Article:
6. Efremenko EN, Votchitseva JA, Kurochkin IN, Varfolomeev SD, Gachok IV, Zav’jalova NV, Kapashin VP, Kholstov VI (2007) Method of the zymohydrolysis of the organophosphorous combat poisonous substances. Russian Patent 2296164Google Scholar
  7. Ember LR (2006) Chemical weapons deadline at risk. Chem Eng News 84:27–30. doi: 10.1021/cen-v084n016.p027 Google Scholar
  8. Freedman LD, Doak GO (1957) The preparation and properties of phosphonic acids. Chem Rev 57:479–523. doi: 10.1021/cr50015a003 CrossRefGoogle Scholar
  9. Ghanem E, Li Y, Xu C, Raushel FM (2007) Characterization of a phosphodiesterase capable of hydrolyzing EA 2192, the most toxic degradation product of the nerve agent VX. Biochemistry 46:9032–9040. doi: 10.1021/bi700561k CrossRefPubMedGoogle Scholar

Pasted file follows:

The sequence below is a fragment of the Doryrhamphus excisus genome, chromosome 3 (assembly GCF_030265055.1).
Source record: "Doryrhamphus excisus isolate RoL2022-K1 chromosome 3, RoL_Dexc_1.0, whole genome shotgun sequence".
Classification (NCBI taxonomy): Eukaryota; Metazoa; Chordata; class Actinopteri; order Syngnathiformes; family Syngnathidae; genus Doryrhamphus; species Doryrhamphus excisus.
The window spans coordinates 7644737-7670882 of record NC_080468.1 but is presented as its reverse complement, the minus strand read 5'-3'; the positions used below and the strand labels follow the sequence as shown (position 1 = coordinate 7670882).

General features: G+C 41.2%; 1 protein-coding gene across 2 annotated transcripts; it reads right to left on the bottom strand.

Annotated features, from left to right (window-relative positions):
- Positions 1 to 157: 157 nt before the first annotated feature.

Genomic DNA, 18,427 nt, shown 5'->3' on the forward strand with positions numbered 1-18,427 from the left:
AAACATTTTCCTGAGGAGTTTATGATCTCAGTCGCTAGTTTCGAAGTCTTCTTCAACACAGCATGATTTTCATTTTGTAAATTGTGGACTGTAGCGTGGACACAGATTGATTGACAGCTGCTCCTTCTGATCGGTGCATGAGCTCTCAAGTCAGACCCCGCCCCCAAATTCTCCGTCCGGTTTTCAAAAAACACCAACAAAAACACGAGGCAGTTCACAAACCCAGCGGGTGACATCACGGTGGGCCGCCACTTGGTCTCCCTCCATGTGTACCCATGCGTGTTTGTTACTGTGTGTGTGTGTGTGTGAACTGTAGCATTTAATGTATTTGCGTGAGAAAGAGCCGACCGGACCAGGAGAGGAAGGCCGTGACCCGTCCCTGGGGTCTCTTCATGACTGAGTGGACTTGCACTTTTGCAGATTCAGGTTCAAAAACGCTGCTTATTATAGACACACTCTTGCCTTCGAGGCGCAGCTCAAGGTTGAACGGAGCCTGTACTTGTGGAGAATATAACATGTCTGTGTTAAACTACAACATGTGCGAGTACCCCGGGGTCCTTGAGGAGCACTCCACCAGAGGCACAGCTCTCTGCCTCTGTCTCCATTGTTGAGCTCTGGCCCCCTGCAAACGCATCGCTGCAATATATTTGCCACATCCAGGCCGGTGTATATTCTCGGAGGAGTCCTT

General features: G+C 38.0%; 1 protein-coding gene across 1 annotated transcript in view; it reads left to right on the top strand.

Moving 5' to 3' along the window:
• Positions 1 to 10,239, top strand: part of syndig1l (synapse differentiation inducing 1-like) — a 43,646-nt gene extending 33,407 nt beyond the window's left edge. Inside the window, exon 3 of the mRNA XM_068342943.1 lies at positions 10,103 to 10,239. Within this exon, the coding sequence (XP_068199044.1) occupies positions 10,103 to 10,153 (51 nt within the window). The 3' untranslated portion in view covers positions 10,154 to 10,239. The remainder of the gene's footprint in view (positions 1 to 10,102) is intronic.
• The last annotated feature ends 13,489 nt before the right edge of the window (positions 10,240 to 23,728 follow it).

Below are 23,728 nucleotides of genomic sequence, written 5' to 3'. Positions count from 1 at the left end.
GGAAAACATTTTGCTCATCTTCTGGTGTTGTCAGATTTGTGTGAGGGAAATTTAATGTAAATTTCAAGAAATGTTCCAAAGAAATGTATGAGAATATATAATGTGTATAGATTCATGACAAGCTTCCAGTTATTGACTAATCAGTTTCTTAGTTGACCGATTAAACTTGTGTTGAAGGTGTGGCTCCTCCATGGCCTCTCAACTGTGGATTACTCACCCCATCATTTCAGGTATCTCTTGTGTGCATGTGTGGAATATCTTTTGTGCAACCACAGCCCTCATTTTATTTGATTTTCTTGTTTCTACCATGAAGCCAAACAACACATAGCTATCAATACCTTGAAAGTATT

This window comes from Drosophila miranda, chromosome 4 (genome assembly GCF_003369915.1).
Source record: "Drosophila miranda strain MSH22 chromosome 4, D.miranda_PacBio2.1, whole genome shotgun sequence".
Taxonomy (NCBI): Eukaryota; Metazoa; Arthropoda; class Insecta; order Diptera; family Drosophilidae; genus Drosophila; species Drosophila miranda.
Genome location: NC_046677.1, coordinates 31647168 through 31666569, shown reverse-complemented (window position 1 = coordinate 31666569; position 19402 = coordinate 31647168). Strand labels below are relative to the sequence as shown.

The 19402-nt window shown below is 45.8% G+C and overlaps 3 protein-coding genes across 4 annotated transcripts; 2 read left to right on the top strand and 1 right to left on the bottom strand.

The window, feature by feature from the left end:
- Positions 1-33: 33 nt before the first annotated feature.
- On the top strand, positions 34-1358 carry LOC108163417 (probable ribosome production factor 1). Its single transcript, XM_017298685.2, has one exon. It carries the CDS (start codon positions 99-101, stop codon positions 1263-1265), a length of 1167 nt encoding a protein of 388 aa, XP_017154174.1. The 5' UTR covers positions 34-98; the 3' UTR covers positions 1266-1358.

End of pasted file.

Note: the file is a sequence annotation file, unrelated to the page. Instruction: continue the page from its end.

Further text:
10. Gudkov DA, Lyagin IV, Efremenko EN, Kabanov AV (2012) Effect of dimerization on the catalytic properties of native and chimeric organophosphorus hydrolase determined by molecular modeling of the enzyme structure. Russ Chem Bull 61:449–455. doi: 10.1007/s11172-012-0062-1 CrossRefGoogle Scholar
  11. Gupta RC (ed) (2009) Handbook of toxicology of chemical warfare agents. Academic Press, LondonGoogle Scholar
  12. Hilderbrand RL (1983) The role of phosphonates in living system. CRC Press, Boca Raton, FLGoogle Scholar
  13. Horiguchi M, Kandatsu M (1959) Isolation of 2-aminoethane phosphonic acid from rumen protozoa. Nature 184:901–902. doi: 10.1038/184901b0 CrossRefPubMedGoogle Scholar
  14. Kabanov AV, Efremenko EN, Kljachko NL, Bronich TK, Lyagin IV, Varfolomeev SD (2014) Nanoscale enzyme biocatalyst for in vivo detoxification of organophosphorous compounds. Russian Patent 2525658Google Scholar